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Makarora - Mount Aspiring National Park

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Makarora - Mount Aspiring National Park
Print of Mount Aspiring: John Gully

Spectacular mountain scenery, alpine vegetation and river valleys of silver beech are highlights of this area. Named for Mt Aspiring, one of New Zealand’s highest peaks, it was recognised nationally in 1964, when Mt Aspiring National Park was created, and internationally in 1990, with the establishment of the Te Wähipounamu — South West New Zealand World Heritage Area. World Heritage status means this part of New Zealand is among the world’s foremost natural landscapes.

Mt Aspiring National Park straddles the southern end of the Southern Alps. The closest towns are Makarora, Wanaka, Queenstown, Glenorchy and Te Anau. It is one of New Zealand’s larger parks at 355,543 hectares and it lies alongside the largest, Fiordland National Park.

The settlements of Makarora, Haast and Glenorchy act as gateways to the park. Makarora has B & Bs, cottages, chalets, farmstays and camp sites. Accommodation in Haast and Glenorchy includes motels, hotels and lodges.The Makarora region of Mount Aspiring National Park offers a number of tramping opportunities. Many of the tracks follow the river valleys that branch off the Makarora River and range from one day walks to challenging four to five day tramps.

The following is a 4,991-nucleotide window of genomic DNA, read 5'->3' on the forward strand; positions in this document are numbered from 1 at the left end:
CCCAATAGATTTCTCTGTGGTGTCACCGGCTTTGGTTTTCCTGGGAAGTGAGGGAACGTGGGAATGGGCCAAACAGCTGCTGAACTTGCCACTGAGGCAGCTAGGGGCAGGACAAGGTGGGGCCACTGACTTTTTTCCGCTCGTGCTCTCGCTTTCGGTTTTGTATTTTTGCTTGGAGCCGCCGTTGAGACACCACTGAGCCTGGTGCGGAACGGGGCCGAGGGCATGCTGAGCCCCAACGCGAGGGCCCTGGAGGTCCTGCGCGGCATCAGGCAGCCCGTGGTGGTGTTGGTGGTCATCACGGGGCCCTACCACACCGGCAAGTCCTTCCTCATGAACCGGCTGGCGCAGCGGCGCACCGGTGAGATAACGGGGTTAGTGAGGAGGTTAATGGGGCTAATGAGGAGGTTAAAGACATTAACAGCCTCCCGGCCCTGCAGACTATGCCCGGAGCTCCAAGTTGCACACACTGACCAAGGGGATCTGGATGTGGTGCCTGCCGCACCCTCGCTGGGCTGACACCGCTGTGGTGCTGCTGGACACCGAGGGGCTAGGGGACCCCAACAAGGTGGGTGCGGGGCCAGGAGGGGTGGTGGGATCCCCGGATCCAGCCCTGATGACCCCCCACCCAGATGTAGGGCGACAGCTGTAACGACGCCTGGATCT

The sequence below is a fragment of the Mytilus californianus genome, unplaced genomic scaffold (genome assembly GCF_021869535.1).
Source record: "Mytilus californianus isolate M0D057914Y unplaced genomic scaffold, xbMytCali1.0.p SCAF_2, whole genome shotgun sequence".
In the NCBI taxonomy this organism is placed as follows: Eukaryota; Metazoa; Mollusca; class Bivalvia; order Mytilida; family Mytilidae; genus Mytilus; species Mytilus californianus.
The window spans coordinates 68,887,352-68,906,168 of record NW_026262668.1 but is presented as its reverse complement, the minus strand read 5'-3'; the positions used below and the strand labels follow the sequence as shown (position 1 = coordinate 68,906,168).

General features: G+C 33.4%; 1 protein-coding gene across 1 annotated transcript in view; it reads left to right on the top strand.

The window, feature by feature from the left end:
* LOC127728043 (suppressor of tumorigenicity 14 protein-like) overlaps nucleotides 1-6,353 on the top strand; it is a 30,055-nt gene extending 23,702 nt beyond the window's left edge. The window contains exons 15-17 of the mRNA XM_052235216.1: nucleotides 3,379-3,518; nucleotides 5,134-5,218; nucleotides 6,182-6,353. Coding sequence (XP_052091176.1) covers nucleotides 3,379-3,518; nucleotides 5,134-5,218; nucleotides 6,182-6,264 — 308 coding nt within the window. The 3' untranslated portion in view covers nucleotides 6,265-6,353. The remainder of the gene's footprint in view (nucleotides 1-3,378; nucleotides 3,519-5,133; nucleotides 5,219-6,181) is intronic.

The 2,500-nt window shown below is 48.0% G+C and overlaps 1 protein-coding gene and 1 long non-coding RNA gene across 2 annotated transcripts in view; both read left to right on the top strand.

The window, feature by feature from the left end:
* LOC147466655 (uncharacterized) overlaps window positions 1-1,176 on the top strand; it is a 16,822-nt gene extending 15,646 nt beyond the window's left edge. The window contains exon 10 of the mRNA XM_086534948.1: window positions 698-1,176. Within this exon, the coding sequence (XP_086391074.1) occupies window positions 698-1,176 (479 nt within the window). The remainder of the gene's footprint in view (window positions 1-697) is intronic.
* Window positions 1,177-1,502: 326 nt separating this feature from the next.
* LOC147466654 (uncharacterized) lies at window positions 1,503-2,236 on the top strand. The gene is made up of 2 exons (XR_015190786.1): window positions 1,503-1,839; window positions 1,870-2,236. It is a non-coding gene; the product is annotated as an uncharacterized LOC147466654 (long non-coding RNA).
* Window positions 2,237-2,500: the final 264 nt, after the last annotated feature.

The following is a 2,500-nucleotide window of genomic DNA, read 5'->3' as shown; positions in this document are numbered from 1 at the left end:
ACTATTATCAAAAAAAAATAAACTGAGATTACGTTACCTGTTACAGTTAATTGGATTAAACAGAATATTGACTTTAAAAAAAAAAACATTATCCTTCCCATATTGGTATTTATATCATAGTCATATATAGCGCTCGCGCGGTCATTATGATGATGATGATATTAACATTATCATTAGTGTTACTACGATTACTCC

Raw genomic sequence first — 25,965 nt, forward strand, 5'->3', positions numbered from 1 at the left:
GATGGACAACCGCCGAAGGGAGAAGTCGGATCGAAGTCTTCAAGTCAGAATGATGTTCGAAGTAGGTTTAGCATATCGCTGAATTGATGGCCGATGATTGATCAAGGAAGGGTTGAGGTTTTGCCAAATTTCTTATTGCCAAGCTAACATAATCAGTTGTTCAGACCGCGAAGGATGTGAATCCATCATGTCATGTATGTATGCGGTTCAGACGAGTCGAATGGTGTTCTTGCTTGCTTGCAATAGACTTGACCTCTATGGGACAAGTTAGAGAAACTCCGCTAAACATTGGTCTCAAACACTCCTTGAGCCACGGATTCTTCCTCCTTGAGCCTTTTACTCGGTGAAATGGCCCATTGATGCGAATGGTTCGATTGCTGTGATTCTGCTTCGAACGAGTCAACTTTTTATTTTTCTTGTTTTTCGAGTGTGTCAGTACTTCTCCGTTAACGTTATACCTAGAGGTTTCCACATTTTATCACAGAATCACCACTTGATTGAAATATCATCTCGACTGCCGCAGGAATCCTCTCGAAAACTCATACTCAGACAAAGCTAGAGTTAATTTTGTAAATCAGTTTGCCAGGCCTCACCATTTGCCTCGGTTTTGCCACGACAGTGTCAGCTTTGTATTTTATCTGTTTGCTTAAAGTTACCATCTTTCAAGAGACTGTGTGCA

In the past, Maori trekked through the region on their way to the pounamu fields of the west coast. Europeans visited to map, name and explore geographical features of the area and settlers attempted to farm and mine some of the valleys.

Maori from coastal Otago and Southland visited Otago’s inland lakes to hunt moa, kakapo and weka, and to fish. They had camps around the shores of Lakes Wanaka and Hawea and in the Makarora Valley which they knew of as Kaika Paekai — ‘The place of abundant food.’

(page last updated  15 July 2007)